Whole-exome sequencing found that mutations of the NF1 gene are an important driver mutation in melanoma, and the third most frequently mutated gene.
Whole-exome sequencing found that mutations of the NF1 gene are an important driver mutation in melanoma. It is the third most frequently mutated gene in melanoma, behind BRAF and NRAS, a finding that could yield more targeted therapies in the future.
In the new study, researchers led by Ruth Halaban, PhD, of Yale University School of Medicine in New Haven, Connecticut, conducted whole-exome sequencing of 213 melanoma samples. Results of the analysis were published online ahead of print in Nature Genetics.
Only three genes were mutated in at least 10% of the melanoma samples: BRAF, NRAS, and NF1. BRAFV600 mutations were seen in 38.5% of samples (82 of 213), while 58 NRAS (and 3 HRAS) mutations were seen in 28.6% of melanomas. Two of the melanoma samples were BRAF-NRAS double mutants.
There were 42 NF1 mutant melanomas, and most of them (38 of 42, 90%) “harbored mutations of the inactivating or predicting damaging type,” according to the researchers. Of those, most (26 of 38) occurred in melanomas that were wild-type for both BRAF and NRAS. Among the 56 tumors with neither of those more common mutations, 46.4% were NF1 mutants.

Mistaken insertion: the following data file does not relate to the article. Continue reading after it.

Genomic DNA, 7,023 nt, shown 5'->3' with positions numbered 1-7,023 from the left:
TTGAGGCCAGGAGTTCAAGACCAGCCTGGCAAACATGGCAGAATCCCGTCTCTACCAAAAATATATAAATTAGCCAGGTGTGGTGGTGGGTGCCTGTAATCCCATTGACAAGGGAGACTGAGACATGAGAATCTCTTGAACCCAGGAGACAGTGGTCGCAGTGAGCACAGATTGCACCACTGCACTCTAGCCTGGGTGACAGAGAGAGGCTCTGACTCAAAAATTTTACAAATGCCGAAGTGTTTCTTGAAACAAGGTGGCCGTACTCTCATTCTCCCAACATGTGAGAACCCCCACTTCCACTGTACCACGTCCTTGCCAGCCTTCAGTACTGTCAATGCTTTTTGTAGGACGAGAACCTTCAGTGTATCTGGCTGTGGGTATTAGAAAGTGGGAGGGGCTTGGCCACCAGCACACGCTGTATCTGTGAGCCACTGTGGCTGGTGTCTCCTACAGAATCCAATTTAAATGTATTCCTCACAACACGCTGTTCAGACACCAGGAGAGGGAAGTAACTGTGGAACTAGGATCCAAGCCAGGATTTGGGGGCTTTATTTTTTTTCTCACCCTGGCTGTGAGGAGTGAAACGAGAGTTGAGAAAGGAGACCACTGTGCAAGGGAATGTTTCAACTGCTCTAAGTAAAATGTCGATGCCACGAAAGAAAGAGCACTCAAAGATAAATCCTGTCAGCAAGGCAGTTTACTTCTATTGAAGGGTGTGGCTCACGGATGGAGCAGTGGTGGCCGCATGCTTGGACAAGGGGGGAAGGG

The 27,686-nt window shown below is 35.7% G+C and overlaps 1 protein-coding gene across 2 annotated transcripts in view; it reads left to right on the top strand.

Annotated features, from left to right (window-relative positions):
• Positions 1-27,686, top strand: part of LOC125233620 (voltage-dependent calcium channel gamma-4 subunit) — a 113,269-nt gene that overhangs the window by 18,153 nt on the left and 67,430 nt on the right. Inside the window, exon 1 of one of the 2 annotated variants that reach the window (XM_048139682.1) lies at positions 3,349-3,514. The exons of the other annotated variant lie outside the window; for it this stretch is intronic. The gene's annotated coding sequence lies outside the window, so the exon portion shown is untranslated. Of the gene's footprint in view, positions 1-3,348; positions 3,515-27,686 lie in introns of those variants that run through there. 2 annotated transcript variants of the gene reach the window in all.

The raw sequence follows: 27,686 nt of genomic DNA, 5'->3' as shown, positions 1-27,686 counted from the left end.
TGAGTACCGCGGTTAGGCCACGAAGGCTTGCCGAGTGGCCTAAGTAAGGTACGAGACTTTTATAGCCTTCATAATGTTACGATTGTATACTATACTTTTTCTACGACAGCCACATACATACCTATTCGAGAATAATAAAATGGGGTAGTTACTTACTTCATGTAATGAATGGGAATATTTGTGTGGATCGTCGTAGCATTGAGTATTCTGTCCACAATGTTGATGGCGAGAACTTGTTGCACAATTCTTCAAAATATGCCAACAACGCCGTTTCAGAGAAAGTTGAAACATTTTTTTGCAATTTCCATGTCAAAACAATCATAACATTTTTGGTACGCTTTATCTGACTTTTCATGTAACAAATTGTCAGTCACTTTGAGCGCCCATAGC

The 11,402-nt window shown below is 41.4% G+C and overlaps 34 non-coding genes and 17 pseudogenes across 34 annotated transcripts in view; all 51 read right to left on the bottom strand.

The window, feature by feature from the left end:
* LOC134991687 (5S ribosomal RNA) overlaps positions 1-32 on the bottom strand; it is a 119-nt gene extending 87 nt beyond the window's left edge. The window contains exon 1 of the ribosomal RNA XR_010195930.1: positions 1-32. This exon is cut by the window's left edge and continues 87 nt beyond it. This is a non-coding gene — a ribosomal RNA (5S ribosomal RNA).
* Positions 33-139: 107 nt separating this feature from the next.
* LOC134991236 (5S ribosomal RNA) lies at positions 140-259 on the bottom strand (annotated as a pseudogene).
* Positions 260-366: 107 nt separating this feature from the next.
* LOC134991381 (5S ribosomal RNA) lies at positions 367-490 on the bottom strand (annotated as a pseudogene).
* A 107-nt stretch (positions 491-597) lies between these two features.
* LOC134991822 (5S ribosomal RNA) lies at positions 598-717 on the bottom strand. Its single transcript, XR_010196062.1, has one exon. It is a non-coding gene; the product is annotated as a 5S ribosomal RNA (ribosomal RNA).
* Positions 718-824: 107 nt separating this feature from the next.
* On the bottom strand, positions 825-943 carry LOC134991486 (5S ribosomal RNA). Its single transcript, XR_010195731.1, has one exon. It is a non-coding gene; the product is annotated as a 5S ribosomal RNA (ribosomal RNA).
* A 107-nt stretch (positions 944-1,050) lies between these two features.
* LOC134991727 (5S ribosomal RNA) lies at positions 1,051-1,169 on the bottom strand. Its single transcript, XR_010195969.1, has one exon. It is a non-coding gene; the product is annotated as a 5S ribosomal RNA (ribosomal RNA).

Melanomas with NF1 mutations had significantly more somatic mutations, and they occurred in significantly older patients (P = .017) than other melanomas. There was no difference, however, with regard to overall survival of the patients when compared to BRAF-mutant, RAS-mutant, and those melanomas wild-type for all three genes.
Based on previous reports, the authors also tested the effect of selumetinib, a MEK inhibitor currently in development. On a panel of 21 melanoma cell lines-10 NF1 mutant and 11 wild-type; 6 of the 10 mutant lines were highly sensitive to the drug, while 4 were highly resistant, suggesting suppression of NF1 is not always correlated with response to MEK inhibition.
Importantly, NF1 mutation does not appear to be solely responsible for melanoma formation, the authors noted. “Loss of NF1 requires more accompanying changes to make a tumor,” she explained. “Our study identified changes in about 100 genes that are present only in the malignant cells and are likely to be causative,” Halaban said in a press release. “This panel of genes can now be used in precision medicine to diagnose malignant lesions and can be applied to personalized cancer treatment.”